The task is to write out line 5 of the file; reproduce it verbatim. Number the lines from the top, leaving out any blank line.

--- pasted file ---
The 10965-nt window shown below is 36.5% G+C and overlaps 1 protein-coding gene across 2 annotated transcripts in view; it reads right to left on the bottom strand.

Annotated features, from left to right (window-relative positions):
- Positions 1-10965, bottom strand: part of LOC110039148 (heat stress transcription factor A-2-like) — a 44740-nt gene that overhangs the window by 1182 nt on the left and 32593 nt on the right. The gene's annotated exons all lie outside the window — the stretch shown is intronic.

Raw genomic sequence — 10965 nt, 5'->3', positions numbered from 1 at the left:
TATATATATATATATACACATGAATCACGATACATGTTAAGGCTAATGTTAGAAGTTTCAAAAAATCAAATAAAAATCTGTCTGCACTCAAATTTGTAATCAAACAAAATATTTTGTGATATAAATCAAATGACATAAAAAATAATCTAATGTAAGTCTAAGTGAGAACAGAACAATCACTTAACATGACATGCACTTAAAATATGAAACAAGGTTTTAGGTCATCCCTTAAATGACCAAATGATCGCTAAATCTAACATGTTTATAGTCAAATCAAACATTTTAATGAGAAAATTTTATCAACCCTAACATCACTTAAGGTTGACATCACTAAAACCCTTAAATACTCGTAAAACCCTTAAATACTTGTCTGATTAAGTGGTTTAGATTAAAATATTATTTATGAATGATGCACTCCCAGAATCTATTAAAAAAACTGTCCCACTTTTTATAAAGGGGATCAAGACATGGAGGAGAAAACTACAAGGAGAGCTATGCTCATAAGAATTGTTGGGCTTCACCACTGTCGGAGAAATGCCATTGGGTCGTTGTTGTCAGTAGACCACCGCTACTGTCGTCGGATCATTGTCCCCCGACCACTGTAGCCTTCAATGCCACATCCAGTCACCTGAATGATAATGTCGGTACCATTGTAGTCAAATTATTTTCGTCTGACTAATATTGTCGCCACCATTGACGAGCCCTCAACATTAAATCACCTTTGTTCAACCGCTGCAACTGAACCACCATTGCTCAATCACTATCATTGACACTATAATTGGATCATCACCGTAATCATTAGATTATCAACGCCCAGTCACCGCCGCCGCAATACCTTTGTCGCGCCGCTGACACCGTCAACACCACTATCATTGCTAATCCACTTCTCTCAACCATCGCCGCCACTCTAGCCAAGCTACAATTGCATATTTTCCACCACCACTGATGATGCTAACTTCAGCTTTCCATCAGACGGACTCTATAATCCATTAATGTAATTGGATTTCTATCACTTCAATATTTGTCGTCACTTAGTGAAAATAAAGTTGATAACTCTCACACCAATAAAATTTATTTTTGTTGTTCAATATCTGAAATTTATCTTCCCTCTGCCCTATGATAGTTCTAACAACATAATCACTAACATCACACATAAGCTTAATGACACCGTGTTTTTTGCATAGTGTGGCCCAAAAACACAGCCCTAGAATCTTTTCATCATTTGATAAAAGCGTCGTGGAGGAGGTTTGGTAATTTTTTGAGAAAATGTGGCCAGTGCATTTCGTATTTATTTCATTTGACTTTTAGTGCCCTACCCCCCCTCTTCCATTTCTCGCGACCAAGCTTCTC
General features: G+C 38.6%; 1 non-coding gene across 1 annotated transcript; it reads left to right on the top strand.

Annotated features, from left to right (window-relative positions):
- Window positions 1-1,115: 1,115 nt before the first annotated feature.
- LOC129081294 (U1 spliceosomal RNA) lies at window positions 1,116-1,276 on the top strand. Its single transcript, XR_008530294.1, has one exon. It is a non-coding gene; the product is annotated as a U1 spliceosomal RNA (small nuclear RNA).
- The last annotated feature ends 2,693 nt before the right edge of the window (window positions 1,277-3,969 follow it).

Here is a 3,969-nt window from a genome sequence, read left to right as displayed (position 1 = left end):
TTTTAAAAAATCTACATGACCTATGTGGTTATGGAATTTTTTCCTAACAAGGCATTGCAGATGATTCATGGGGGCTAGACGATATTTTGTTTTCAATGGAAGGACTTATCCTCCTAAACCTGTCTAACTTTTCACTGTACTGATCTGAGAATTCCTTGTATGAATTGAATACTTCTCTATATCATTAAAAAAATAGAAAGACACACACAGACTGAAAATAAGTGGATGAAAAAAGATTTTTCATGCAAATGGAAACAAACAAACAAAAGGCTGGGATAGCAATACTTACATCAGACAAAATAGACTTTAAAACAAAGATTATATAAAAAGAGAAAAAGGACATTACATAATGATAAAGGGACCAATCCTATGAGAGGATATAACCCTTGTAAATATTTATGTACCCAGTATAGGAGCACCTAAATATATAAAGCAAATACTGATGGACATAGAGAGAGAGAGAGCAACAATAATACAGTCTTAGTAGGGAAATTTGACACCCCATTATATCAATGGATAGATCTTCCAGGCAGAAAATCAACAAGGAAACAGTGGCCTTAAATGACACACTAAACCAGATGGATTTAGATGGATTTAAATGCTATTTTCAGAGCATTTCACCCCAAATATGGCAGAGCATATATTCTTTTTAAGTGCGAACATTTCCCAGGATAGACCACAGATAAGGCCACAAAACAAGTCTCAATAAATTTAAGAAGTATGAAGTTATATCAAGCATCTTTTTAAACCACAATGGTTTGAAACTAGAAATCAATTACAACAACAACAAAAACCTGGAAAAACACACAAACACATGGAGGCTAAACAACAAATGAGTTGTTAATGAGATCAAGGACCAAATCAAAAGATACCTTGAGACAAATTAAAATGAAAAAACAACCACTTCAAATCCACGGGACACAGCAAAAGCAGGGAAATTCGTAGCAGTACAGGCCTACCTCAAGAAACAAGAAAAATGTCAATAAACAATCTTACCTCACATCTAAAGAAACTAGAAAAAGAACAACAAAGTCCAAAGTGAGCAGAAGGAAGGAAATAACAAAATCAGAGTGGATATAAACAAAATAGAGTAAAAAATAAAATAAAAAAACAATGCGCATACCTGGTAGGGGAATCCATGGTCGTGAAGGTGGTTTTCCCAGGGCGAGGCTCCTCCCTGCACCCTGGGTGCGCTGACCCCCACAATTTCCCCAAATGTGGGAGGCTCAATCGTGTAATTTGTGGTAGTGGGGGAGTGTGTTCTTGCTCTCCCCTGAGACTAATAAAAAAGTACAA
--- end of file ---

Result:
TATATATATATATATACACATGAATCACGATACATGTTAAGGCTAATGTTAGAAGTTTCAAAAAATCAAATAAAAATCTGTCTGCACTCAAATTTGTAATCAAACAAAATATTTTGTGATATAAATCAAATGACATAAAAAATAATCTAATGTAAGTCTAAGTGAGAACAGAACAATCACTTAACATGACATGCACTTAAAATATGAAACAAGGTTTTAGGTCATCCCTTAAATGACCAAATGATCGCTAAATCTAACATGTTTATAGTCAAATCAAACATTTTAATGAGAAAATTTTATCAACCCTAACATCACTTAAGGTTGACATCACTAAAACCCTTAAATACTCGTAAAACCCTTAAATACTTGTCTGATTAAGTGGTTTAGATTAAAATATTATTTATGAATGATGCACTCCCAGAATCTATTAAAAAAACTGTCCCACTTTTTATAAAGGGGATCAAGACATGGAGGAGAAAACTACAAGGAGAGCTATGCTCATAAGAATTGTTGGGCTTCACCACTGTCGGAGAAATGCCATTGGGTCGTTGTTGTCAGTAGACCACCGCTACTGTCGTCGGATCATTGTCCCCCGACCACTGTAGCCTTCAATGCCACATCCAGTCACCTGAATGATAATGTCGGTACCATTGTAGTCAAATTATTTTCGTCTGACTAATATTGTCGCCACCATTGACGAGCCCTCAACATTAAATCACCTTTGTTCAACCGCTGCAACTGAACCACCATTGCTCAATCACTATCATTGACACTATAATTGGATCATCACCGTAATCATTAGATTATCAACGCCCAGTCACCGCCGCCGCAATACCTTTGTCGCGCCGCTGACACCGTCAACACCACTATCATTGCTAATCCACTTCTCTCAACCATCGCCGCCACTCTAGCCAAGCTACAATTGCATATTTTCCACCACCACTGATGATGCTAACTTCAGCTTTCCATCAGACGGACTCTATAATCCATTAATGTAATTGGATTTCTATCACTTCAATATTTGTCGTCACTTAGTGAAAATAAAGTTGATAACTCTCACACCAATAAAATTTATTTTTGTTGTTCAATATCTGAAATTTATCTTCCCTCTGCCCTATGATAGTTCTAACAACATAATCACTAACATCACACATAAGCTTAATGACACCGTGTTTTTTGCATAGTGTGGCCCAAAAACACAGCCCTAGAATCTTTTCATCATTTGATAAAAGCGTCGTGGAGGAGGTTTGGTAATTTTTTGAGAAAATGTGGCCAGTGCATTTCGTATTTATTTCATTTGACTTTTAGTGCCCTACCCCCCCTCTTCCATTTCTCGCGACCAAGCTTCTC